March 24, 2023 at 8:28 p.m.
A lasting legacy
“I always liked to milk cows,” Bill said. “Even when we work all day in the fields and have to come home to milk cows, I always feel like I got a second wind.”
Bill milks 55 cows with his wife, Lori, and his son, Paul, near Cashton.
While the cows are housed in the original stanchion barn, the farm has seen its share of changes since Bill’s ancestor, Lambert Hansen, purchased the farm in 1865.
When Bill was in high school, he and his dad worked together to complete chores. At that time, the family usually milked around 60 cows, and one year they were up to 80 cows. The milking was done with buckets, and Bill would haul 20 cans of milk to the nearby cheese factory before going to school in the morning.
“We used to have to carry the cans over to the little house,” Bill said. “That’s when they had the cement tank with the water in it, and you’d set the cans in the water to cool.”
Later, a can cooler was installed. Cans would slide into the cooler, and when switched on, it would spray ice water over the buckets to cool the milk. Eventually, a bulk tank was installed, and the family used a Step-Saver to pump the milk from the buckets to the bulk tank.
“I couldn’t imagine doing that anymore,” Bill said.
The farm consists of 200 tillable acres. It is one of the first farms in the area to utilize contour strips, which Bill’s dad and grandfather implemented in the early 1950s. The strips are planted to a corn and oat rotation, and they stretch a mile long and 70 feet wide in some areas.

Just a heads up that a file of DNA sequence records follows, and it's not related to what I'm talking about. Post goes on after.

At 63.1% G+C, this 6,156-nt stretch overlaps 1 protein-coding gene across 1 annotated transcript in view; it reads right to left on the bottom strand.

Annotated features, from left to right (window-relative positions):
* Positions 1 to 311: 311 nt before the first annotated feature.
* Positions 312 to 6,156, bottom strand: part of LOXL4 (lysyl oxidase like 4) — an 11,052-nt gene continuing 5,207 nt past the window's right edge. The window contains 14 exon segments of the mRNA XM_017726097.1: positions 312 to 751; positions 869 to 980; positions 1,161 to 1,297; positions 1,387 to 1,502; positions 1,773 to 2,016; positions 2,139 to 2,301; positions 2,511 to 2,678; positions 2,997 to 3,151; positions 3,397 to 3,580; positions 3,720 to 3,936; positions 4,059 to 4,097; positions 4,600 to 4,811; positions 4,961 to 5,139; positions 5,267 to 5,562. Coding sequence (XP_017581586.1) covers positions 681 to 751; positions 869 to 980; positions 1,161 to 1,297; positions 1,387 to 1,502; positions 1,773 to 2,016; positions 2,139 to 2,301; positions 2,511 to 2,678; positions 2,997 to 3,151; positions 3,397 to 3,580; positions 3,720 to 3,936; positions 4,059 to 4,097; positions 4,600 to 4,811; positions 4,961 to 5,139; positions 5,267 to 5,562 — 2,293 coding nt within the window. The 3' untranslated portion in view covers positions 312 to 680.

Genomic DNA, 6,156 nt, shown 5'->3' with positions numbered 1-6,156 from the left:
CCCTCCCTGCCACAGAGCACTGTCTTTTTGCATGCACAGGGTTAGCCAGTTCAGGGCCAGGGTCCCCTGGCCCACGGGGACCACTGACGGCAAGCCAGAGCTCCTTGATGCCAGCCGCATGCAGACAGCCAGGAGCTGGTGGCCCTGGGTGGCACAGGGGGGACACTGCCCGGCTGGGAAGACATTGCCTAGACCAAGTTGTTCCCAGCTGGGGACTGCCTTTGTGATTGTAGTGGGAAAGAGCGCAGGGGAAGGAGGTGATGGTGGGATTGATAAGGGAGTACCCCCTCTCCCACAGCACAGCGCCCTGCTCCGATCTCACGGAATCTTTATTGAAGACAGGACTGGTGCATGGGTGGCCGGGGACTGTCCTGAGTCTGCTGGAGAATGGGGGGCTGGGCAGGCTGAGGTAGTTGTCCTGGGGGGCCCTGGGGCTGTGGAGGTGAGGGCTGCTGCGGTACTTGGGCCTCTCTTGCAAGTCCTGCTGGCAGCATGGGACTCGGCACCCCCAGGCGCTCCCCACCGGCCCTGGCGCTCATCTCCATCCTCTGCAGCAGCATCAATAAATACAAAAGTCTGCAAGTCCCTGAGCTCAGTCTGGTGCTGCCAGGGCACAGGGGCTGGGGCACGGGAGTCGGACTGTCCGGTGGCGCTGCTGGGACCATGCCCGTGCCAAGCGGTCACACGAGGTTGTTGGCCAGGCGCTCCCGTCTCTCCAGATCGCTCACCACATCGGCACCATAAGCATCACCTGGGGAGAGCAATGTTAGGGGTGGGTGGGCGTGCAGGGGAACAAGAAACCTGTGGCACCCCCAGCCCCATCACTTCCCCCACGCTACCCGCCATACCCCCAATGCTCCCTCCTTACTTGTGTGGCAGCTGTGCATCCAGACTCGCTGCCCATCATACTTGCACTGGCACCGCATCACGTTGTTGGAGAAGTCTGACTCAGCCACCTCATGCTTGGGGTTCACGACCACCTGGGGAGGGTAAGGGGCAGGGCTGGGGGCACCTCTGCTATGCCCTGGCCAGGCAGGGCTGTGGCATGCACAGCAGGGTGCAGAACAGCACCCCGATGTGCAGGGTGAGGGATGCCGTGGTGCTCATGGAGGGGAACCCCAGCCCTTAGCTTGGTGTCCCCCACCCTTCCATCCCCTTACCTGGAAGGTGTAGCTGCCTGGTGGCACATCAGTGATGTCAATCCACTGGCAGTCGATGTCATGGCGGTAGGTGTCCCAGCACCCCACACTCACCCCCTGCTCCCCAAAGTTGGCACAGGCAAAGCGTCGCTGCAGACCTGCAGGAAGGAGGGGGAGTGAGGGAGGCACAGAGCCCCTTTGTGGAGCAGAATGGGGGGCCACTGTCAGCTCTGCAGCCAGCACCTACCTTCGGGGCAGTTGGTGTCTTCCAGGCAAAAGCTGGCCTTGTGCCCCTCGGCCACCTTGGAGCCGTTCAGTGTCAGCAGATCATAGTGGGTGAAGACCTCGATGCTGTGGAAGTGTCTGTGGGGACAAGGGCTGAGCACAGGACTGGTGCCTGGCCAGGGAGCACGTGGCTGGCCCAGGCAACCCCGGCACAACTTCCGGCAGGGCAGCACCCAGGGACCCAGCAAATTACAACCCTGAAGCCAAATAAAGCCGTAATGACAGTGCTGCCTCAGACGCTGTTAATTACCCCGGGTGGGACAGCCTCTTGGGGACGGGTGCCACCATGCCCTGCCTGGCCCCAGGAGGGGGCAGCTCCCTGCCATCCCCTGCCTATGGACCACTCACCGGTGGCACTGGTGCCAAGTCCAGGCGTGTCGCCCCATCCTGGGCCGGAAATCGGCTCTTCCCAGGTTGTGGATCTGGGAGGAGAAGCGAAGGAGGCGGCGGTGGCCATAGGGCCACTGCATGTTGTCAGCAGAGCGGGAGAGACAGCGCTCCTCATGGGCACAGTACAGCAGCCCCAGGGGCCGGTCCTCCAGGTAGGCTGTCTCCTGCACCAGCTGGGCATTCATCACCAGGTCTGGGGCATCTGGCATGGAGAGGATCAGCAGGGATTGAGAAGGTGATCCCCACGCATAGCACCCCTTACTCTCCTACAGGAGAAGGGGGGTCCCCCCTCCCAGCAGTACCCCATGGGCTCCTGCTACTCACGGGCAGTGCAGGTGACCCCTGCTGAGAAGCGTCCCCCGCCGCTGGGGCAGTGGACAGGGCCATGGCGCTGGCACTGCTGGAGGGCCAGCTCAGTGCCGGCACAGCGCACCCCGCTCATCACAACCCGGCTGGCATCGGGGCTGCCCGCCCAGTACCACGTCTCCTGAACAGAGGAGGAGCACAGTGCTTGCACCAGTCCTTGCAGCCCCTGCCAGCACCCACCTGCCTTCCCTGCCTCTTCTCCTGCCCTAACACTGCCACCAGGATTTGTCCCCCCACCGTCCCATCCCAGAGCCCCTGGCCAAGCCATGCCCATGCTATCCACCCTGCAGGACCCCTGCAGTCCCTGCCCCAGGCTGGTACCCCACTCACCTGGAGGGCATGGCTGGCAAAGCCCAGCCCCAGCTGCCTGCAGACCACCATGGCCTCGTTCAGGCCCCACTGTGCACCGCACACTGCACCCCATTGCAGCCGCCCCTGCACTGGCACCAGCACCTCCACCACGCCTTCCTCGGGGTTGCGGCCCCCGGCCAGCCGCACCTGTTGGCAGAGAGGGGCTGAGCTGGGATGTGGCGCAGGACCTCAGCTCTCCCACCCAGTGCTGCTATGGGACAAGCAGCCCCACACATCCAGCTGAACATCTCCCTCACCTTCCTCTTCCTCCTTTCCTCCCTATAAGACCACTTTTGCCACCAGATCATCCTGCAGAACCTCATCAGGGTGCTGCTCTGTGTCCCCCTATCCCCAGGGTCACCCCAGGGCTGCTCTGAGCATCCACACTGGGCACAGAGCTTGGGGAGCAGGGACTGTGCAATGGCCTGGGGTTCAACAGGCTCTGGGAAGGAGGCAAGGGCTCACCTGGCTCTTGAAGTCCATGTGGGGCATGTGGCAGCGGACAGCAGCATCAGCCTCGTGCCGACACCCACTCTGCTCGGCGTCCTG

Bill started renting the farm from his dad after high school. He and Lori got married in 1986 and had three children: Paul, Ashley and Caitlin. Shortly after they were married, they installed a pipeline in the barn. Bill then purchased the farm from his dad in 2002.
One of the first improvements Bill implemented was putting up a Harvestore silo. The silo measures 14 feet wide and 48 feet high. They have mostly used it to store ground corn. Bill said he enjoyed watching the construction process.
“When they got done, they raised it up and moved the whole silo over and sat it on the footer,” Bill said. “It was quite impressive.”
In 2016, a total mixed ration was introduced to the farm. They had been using an old-fashioned type of feeding wagon and upgraded when Bill was scheduled to be laid up after back surgery.
“I thought, if I was going to have help doing chores, I wanted something reliable,” Bill said. “We’ve used that ever since.”
Bill said one of the most challenging days in his career was Easter Sunday five years ago. While running the barn cleaner with the cows in the barn, a capacitor was loose on the manure auger motor. This caused an electric shock to somehow go through the barn and killed 10 cows in their stalls. At the time, Bill was outside next to the idling tractor, and the auger was also running, so he did not even know it happened. Paul was in the barn pitching a pen pack into the gutter as the chain went around. He called his mother, who was preparing breakfast in the house, so she could alert Bill to switch everything off.
Insurance paid for the cows and the associated electrician fees, but there was nothing that could erase the tragic memory of losing 10 good cows in one moment.
“I would say that would have to be the worst thing we’ve ever had to overcome,” Bill said. “We still don’t know why it didn’t trip the breaker or anything.”
Paul has been taking a more active role in the farm since graduating from high school about seven years ago. Bill said his mechanical abilities have been a good asset to the operation. While Bill plans to help his son as long as he can, Paul will likely take over the management within the next few years. Bill said that future possibly will include an upgrade to a parlor and freestall barn to keep the dairy going.
“Paul plans to take over, and I’ll help him,” he said. “My dad was here until he was 86, and he always helped to do tractor work and stuff. So, I’ll help Paul.”